According to several media sources, soybean crush plants were closed temporarily in several provinces as part of a national effort to conserve energy. It appears the closures were temporary, but it is odd that soybean prices have fallen in the face of crush incentives that appear attractive, based on Dalian futures quotes.

On Oct. 17, China's National Bureau of Statistics said GDP was up 4.9% in the third quarter from a year ago, less than expected and slower than the second quarter's pace. Coinciding with the news, the Shanghai Composite Index also closed below its 100-day average at the end of October and appears due for a correction.

While U.S. soybean supplies are expected to be higher in 2021-22, Brazil's new soybean crop is off to an early start with the help of beneficial weather. Over half the crop is already planted, on track for a record harvest that could start becoming available by late January.

On Wednesday, Nov. 3, rumors circulated that China bought soybeans from Brazil for December through February, a disappointing development for U.S. export hopes, if true. Even if the rumors were false, FOB prices for January soybeans are cheaper in Brazil than at the U.S. Gulf, a bearish concern for U.S. exports.

The latest bearish straw for soybeans happened Thursday, Nov. 4, as December soybean oil fell back below its 100-day average, leaving behind a lower high in October. Soybean oil has been the main driver of higher soybean prices for over a year, and the future of biodiesel looks bright. However, bean oil prices are now heavily influenced by crude oil, a commodity with its own recent headwinds.

For crude oil prices, this week's drop happened at a time when U.S. production just returned to pre-Hurricane Ida levels and OPEC is expected to stick to its planned monthly production increases of 400,000 barrels per day. Add in China's slowing economy, and the latest rally could be over.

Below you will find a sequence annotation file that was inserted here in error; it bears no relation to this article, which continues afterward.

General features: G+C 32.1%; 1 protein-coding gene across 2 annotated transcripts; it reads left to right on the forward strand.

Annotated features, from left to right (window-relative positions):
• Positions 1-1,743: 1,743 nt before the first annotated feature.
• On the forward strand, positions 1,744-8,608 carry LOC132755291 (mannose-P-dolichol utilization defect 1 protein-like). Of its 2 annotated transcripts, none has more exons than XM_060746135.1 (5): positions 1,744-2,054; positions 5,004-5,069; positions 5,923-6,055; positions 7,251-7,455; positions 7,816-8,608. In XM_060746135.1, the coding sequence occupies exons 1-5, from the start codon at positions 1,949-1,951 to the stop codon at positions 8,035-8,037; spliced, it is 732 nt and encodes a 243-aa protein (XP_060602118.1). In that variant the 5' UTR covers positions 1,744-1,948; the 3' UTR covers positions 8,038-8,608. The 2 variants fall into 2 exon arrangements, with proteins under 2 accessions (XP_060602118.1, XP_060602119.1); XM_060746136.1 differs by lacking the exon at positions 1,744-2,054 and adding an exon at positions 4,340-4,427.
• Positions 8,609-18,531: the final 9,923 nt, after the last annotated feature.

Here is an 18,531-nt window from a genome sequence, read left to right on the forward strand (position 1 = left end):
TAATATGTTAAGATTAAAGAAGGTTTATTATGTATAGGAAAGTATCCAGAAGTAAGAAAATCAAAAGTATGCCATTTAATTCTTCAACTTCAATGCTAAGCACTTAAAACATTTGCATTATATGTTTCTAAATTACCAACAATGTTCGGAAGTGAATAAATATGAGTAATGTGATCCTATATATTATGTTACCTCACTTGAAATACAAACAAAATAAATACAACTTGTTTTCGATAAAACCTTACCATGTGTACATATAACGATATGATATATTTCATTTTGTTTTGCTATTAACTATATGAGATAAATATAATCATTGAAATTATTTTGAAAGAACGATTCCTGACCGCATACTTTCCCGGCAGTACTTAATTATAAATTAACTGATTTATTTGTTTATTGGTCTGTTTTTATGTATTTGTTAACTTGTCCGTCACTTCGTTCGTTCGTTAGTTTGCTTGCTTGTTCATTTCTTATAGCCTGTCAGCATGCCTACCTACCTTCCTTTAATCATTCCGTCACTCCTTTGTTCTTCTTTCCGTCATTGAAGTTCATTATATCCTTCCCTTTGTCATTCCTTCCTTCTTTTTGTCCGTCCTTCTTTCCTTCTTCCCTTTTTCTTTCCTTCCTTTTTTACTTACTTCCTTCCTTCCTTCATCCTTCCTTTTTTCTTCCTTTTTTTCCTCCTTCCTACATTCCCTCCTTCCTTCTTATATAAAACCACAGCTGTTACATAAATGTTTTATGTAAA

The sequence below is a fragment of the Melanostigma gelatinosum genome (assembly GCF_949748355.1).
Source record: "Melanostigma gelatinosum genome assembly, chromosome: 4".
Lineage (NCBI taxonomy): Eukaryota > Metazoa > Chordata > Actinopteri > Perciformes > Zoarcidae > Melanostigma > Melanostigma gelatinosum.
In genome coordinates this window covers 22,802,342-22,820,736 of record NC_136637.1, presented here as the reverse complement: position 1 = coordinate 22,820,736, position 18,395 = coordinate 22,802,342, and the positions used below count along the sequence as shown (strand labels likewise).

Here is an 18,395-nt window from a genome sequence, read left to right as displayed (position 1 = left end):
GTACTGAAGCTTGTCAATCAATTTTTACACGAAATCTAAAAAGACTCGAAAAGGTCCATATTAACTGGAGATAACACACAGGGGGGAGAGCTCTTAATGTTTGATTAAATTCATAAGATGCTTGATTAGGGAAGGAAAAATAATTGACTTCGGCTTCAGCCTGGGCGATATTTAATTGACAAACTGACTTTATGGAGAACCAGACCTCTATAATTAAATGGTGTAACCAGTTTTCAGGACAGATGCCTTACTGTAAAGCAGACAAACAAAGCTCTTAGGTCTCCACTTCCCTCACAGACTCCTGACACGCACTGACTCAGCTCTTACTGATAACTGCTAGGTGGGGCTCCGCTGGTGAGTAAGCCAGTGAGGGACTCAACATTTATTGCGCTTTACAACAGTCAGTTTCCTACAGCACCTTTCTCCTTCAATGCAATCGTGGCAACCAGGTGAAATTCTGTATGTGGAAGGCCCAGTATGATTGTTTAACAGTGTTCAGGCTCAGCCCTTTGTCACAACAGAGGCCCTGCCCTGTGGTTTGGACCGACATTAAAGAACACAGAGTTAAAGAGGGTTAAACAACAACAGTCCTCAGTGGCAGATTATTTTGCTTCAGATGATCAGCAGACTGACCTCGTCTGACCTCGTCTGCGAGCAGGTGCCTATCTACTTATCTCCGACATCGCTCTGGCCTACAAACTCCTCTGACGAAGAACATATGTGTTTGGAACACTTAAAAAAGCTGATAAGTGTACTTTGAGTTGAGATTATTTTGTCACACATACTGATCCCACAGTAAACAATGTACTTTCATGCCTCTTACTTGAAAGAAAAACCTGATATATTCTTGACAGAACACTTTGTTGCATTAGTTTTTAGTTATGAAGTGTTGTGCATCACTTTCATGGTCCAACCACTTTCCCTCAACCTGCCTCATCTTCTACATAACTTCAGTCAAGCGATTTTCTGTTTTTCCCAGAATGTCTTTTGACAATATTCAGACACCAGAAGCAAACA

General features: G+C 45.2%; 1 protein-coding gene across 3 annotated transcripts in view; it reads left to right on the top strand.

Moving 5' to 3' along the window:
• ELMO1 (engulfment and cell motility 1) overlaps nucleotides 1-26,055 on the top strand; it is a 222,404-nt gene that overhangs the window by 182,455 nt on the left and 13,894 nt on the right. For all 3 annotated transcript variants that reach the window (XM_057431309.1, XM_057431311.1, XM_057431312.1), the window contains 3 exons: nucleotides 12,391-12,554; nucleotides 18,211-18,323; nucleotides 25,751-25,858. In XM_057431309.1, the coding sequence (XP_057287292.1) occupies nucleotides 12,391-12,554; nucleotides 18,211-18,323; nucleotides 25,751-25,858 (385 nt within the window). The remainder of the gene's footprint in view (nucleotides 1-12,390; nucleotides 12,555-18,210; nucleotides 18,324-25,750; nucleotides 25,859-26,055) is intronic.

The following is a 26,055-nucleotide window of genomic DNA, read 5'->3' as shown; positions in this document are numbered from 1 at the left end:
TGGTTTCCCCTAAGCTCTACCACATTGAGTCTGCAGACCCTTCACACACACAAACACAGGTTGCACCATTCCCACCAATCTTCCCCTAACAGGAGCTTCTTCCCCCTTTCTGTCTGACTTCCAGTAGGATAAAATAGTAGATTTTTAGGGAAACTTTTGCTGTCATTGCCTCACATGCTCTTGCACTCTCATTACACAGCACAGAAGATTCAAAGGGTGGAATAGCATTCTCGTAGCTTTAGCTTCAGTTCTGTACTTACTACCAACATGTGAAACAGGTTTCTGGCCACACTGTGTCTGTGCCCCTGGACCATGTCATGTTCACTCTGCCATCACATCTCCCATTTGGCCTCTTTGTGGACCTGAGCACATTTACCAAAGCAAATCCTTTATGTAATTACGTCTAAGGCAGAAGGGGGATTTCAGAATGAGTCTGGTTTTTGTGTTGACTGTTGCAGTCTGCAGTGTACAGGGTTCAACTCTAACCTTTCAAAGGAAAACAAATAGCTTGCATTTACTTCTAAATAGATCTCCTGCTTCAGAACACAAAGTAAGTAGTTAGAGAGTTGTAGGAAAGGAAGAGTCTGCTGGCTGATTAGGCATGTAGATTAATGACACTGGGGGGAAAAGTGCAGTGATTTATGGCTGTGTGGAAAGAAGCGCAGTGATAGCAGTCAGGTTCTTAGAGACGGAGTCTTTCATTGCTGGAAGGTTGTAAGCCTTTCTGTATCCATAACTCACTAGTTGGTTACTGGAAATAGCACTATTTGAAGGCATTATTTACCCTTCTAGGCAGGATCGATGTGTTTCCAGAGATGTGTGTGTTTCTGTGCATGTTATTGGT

As bearish as the situation in soybeans has become, there is one fresh bullish development to note: After five months of sliding lower and playing second fiddle to soybean oil demand, December soybean meal is starting to turn higher with an impressive sign of end user demand lifting prices from their October low of $309.30.

Thursday's close of $335.80 in December soybean meal has not been strong enough to offset soybeans' other bearish factors, but it does contribute to an enticing crush estimate.

When I think of how bullish the market perceptions were for soybeans before USDA's Sept. 30 report, the speed of changing conditions has been dizzying. Tuesday's WASDE report will likely bring more changes and, to keep up with it all, I invite you to join us for DTN's noon CST WASDE webinar. Of course, you may still be harvesting, but register now at… and you will receive a link after the webinar to listen at your convenience.

The good news for U.S. producers is that this time of year still favors more U.S. soybean export sales ahead, but with Brazil's crops off to a good start, the window of opportunity for U.S. demand appears to be narrowing quickly.

Continue this conversation in person at this year's DTN Ag Summit in Chicago on Dec. 5-7. I will be there, talking about the challenges of markets in 2022. Even better, we have several distinguished speakers, covering lots of topics important to your farm. Find out more and register at


Comments above are for educational purposes only and are not meant as specific trade recommendations. The buying and selling of grain or grain futures or options involve substantial risk and are not suitable for everyone.

Todd Hultman can be reached at

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Todd Hultman